Our CEO penned these words back in 2011, and they still ring true today.
Although I never had a passion for history growing up, I always got excited when the curriculum included the Greeks and Romans. Everyone is familiar with the idiom, “All roads lead to Rome,” and perhaps it was this romanticized view of the ancient world that intrigued me. One of the first things I can remember learning in my history courses was the importance of roads for trade between different cultures and the expansion of civilization. Fast forward to the proliferation of automobiles in the 20th century, and roads became more important than ever, enabling mass transportation of people, goods, and ideas at a rate previously unimaginable.
As our networked system of transportation has expanded, so have the rules governing that system. The ever-increasing laws that govern our roadways are a direct result of the greater danger caused by more vehicles and higher speed limits, in addition to ensuring safety and efficiency. Without a regulated traffic system to keep our roads organized, chaos would ensue. Growing up in Los Angeles, I am all too familiar with California’s infamous traffic, which is often caused by a single car not following the rules.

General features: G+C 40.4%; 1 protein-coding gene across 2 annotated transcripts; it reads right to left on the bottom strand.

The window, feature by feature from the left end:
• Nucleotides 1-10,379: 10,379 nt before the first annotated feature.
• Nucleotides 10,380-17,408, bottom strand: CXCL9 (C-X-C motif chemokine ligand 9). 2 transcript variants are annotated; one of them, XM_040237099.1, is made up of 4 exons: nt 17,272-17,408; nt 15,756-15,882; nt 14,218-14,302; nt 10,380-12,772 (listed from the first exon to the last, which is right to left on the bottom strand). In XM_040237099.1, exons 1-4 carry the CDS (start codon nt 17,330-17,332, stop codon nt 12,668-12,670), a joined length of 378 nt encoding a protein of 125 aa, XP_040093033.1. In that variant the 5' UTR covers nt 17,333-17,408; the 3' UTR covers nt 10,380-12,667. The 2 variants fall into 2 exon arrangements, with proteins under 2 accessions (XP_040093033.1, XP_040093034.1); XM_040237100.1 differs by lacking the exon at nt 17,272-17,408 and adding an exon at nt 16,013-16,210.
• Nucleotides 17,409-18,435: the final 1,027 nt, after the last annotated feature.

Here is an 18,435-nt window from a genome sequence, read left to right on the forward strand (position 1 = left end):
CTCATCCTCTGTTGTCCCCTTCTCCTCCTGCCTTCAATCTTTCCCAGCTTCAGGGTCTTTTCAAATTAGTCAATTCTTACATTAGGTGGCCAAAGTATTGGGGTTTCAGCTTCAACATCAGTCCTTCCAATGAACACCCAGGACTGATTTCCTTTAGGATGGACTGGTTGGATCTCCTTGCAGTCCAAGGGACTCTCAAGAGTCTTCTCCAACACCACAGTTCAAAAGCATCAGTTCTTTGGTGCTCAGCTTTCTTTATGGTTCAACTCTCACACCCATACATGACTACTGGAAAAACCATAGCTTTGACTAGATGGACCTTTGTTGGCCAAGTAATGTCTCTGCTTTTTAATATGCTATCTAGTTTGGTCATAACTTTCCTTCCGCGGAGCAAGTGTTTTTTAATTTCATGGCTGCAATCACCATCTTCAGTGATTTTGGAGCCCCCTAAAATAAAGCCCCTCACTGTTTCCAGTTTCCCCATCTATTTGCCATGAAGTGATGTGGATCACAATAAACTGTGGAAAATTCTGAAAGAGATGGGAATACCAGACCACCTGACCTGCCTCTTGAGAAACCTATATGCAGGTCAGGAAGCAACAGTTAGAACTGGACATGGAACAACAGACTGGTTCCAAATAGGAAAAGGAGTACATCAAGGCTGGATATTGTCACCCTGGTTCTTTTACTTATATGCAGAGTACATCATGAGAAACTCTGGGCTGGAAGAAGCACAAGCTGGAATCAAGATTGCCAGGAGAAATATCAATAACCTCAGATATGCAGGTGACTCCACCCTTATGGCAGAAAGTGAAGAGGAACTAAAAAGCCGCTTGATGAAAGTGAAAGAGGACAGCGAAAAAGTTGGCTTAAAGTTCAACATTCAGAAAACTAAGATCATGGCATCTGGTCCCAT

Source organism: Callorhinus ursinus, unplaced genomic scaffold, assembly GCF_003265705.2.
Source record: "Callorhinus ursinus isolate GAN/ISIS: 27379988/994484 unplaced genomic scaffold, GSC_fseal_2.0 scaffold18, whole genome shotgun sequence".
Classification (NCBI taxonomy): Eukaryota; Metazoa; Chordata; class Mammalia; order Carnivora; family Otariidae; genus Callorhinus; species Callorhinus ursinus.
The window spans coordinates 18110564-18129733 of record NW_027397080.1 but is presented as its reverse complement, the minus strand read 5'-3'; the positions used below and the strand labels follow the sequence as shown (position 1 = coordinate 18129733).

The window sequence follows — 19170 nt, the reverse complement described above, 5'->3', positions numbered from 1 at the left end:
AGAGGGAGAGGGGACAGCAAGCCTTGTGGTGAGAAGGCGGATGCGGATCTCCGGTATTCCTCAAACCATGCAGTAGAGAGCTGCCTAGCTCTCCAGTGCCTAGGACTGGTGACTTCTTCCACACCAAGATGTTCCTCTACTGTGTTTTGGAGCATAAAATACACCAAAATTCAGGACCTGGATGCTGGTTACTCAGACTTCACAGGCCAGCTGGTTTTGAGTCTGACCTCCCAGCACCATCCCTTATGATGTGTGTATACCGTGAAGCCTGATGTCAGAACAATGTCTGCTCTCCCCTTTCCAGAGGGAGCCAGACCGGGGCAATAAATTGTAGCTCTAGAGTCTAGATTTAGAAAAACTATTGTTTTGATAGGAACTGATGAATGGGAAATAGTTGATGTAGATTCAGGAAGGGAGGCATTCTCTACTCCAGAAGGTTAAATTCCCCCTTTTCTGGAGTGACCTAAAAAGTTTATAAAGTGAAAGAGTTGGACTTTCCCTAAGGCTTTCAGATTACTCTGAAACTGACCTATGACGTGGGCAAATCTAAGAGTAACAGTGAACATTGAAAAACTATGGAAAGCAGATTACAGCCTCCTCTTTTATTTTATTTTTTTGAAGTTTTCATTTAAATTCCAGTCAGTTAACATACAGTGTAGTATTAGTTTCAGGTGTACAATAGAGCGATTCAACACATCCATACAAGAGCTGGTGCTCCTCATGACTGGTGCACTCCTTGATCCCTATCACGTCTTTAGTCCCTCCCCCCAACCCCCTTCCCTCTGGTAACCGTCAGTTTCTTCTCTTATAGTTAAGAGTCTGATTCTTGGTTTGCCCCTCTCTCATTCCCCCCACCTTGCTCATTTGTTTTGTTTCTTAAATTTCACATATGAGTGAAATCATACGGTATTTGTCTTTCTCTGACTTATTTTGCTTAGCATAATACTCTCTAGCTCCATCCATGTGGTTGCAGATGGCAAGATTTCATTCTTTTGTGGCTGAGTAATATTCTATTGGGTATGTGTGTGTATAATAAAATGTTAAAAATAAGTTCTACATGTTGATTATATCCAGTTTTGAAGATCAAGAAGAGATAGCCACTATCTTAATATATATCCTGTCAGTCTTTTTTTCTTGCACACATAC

In 2011, our roads are digital. Information can literally travel at the speed of light. We have transformed into a global society, relying on the Internet for instant communication, online retail, social networking, gaming, and crucial information about what’s going on in our world. Laptops, netbooks, cell phones, iPods, gaming consoles, even e-book readers, all have the capability to access the boundless limits of information contained online. Much like the automobile, however, we currently face increasing problems as these devices spread and cause digital traffic jams of music, pictures, and videos.
In his recent State of the Union address, President Obama announced his goal to give 98 percent of all Americans access to high-speed wireless internet, an initiative motivated by the increasing importance of broadband access in order to succeed in our digital age. Like President Eisenhower and his highways, Obama feels the public interest depends on access to these digital roads, but the question of ensuring the infrastructure’s stability remains. Without proper monitoring and prioritization, our broadband access will slow to the pace of our busiest highways on Thanksgiving weekend.
Perhaps bandwidth reform starting at the client level, using currently available tools like packet shaping, is the smartest way forward. After all, if Rome had remained a republic capable of self-regulation, the expression might be, “All URLs lead to Rome.”